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Pain & Gain movie review: humping the American Dream, Michael Bay style

A terrific movie about the American Dream, directed by Michael Bay. Hang on, what?

Pain and Gain

See itFlexing a huge steroid-optimised body painstakingly sculptured as a monument to itself, gym junkie and personal trainer Daniel Lugo (Mark Wahlberg) is determined to take his knack for physical progress to the world of business and influence.

In Pain & Gain, Daniel is inspired by motivational speaker and full-time “do-er” Ken Jeong (Johnny Wu). Jeong became a financial hotshot, traded his wife in “for seven hunnies of which I can choose” and — for a price — encourages hopefuls to do the same. Jeong’s shopping mall sermons and self-help commercials are the catalyst for Daniel to get up off his well-toned arse and make a play for high society.

“I just want a big fat lawn I can mow until the sun comes down,” Daniel’s boyishly naive voice-over narration tells us. We see him sitting on a ride-on mower, sparkles coming out his wide eyes, but it’s a chimera: the stuff below his feet is AstroTurf, not grass. He’s in a show room.

When we see Daniel riding that mower again, clipping real grass from an actual lawn in front of his very own McMansion, the moment comes with a hefty sense of compromise — a feeling that virtually everything of non-material value in his life has been lost and the clock is ticking on that new-found smile, which will be wiped off his face sooner or later.

The master plan doesn’t extend much further than nabbing a rich guy, strapping him to a chair and making him sign over his money. Pain & Gain is based on a true story reported in a three-part series in Miami’s New Times in 1999, about a trio of bodybuilders who became known as the Sun Gym Gang.

Our aspiring thief-entrepreneur recruits impotent protégé Adrian Doorbal (Anthony Mackie) and built like a brick shit house born-again Christian Paul Doyle (Dwayne “The Rock” Johnson) to kidnap and fleece an obnoxious millionaire client, Victor Kershaw (Tony Shalhoub). Things get complicated when Victor recognises Daniel and the trio of knuckleheads mull over what to do about it.

The story is Fargo-like in its kidnapping gone wrong trajectory. It evolves into a violent jet-black comedy about consumerism and flash in the pan success stories that take a bite out of the American Dream and burn its message of hope into a crisp, awful reality check, like the dismembered hand Paul fries on a portable gas barbecue after his fellow beefcakes struggle with a “piece of China crap” chainsaw. This is around the time the words “THIS IS STILL A TRUE STORY” park themselves on the screen.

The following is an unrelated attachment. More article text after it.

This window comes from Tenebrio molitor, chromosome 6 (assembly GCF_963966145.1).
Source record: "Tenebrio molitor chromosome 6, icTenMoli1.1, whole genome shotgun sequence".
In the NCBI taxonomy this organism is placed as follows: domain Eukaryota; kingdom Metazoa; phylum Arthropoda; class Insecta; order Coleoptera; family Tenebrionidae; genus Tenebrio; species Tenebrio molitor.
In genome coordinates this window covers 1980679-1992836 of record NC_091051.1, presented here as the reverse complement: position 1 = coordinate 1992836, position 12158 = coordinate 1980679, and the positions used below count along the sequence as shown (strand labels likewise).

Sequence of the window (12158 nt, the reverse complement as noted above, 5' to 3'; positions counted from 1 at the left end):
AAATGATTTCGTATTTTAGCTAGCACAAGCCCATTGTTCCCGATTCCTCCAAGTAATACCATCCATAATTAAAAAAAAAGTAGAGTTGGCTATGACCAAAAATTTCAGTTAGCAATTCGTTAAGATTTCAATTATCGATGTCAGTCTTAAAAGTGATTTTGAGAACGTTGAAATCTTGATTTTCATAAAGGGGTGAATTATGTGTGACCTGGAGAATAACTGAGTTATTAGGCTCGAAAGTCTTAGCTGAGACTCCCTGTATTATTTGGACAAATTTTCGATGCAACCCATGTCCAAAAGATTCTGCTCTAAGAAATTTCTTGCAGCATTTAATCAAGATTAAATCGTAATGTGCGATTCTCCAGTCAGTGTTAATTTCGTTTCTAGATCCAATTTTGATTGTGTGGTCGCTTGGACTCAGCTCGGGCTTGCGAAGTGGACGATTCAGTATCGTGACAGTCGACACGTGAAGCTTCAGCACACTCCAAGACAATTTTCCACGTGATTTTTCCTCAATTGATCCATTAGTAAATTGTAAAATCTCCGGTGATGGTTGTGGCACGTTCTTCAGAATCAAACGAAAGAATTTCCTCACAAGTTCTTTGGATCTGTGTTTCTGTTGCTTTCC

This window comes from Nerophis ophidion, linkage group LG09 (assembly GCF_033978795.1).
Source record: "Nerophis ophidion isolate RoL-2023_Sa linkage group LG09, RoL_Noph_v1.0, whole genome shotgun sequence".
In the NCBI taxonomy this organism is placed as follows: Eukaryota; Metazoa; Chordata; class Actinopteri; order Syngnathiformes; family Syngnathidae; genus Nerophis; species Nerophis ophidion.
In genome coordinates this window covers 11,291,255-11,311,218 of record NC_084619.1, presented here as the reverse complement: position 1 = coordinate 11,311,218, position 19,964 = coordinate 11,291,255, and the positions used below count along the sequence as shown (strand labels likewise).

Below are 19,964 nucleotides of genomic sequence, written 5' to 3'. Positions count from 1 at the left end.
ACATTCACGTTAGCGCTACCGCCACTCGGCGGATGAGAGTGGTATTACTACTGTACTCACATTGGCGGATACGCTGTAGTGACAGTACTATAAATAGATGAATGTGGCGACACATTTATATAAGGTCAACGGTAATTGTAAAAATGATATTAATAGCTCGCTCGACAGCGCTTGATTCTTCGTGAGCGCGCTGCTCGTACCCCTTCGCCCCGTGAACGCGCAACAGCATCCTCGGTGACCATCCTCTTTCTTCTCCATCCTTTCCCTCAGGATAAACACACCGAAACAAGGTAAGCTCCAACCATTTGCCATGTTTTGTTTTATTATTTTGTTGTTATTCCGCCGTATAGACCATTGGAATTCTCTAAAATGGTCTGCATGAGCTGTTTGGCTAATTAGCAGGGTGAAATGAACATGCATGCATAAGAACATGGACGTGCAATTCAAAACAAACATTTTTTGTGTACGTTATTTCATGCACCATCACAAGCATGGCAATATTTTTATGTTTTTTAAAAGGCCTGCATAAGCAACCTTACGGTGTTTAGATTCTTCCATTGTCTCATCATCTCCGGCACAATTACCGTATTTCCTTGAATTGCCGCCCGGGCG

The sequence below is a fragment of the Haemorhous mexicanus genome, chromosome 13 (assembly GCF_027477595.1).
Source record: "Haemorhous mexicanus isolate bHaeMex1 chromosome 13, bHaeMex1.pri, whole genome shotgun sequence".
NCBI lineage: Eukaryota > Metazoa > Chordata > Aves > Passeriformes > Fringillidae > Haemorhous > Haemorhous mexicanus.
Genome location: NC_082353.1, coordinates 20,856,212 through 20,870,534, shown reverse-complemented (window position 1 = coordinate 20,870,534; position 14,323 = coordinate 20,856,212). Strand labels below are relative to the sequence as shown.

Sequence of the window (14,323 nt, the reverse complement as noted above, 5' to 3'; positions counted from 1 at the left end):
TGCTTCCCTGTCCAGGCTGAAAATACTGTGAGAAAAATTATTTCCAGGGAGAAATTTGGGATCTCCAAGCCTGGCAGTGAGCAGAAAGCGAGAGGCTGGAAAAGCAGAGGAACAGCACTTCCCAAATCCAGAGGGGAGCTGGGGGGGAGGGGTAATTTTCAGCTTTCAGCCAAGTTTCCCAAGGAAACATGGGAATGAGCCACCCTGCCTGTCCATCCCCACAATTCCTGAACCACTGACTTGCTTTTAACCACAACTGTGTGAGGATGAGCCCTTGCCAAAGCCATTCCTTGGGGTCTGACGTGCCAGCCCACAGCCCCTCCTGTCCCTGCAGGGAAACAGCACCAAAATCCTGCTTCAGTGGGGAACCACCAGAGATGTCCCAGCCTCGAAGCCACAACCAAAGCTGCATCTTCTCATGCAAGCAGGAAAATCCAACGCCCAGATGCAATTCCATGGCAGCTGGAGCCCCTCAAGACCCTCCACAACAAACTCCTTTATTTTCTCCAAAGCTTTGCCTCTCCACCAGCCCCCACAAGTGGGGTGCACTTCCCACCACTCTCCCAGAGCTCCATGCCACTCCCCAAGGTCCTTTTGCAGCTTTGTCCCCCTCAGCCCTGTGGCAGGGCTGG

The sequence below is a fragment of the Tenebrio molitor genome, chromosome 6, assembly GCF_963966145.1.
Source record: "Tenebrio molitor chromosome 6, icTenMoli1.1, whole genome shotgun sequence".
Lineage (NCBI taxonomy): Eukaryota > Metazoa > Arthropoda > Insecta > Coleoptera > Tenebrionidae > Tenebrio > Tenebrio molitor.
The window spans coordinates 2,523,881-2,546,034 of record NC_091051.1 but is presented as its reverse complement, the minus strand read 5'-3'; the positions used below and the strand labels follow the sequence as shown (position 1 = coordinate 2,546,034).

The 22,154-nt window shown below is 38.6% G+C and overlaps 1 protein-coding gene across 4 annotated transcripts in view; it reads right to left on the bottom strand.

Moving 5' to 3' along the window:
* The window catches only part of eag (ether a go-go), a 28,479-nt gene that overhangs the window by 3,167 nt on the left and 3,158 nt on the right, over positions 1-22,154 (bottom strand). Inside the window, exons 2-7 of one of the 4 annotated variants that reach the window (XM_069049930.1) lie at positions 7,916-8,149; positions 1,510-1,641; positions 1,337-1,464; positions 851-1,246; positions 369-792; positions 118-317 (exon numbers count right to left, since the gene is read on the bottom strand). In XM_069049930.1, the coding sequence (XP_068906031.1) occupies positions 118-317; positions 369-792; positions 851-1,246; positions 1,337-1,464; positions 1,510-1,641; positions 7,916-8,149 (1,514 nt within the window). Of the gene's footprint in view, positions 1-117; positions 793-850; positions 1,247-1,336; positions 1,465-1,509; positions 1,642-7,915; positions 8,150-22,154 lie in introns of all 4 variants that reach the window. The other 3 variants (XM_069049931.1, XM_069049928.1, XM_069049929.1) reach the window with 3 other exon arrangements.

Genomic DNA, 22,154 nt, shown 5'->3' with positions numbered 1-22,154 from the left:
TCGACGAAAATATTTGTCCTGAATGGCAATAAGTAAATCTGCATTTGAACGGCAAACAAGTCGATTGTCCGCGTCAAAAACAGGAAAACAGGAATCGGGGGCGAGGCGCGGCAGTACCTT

Directed by Michael Bay – yes, yes, that Michael Bay, the guy whose movies (Transformers, Armageddon, The Island, Pearl Harbor etc) are brain damage to the senses, the contemporary equivalent of some kind of horrible plague – Pain & Gain is styled in the manner of constant cheap thrills, every scene slavishly worked over for maximum eye-bulging impact.

A convoluted soundscape of tracks and effects, shots that last for nano seconds, freeze frames, bursts of rainbow-coloured flushes and filters and sticker boxes flung onto the screen like McDonald’s pickles hurled at glass windows evoke the frantic feeling of latter era Tony Scott (ala Man on Fire, Domino, Enemy of the State) but cranked up a notch. Nobody can out over-produce Michael Bay.

America is “the most buffed, pumped up country on the planet and that’s pretty rad,” says Daniel, in a movie that’s buffed, pumped up and, yes, pretty rad; a bright, gaudy, glistening extended commercial for itself. Through design or happenstance Bay’s restless direction resonates sensationally well with the script’s themes and its bitter appraisal of modern America as a cesspool of slick surfaces and painted-on ideologies.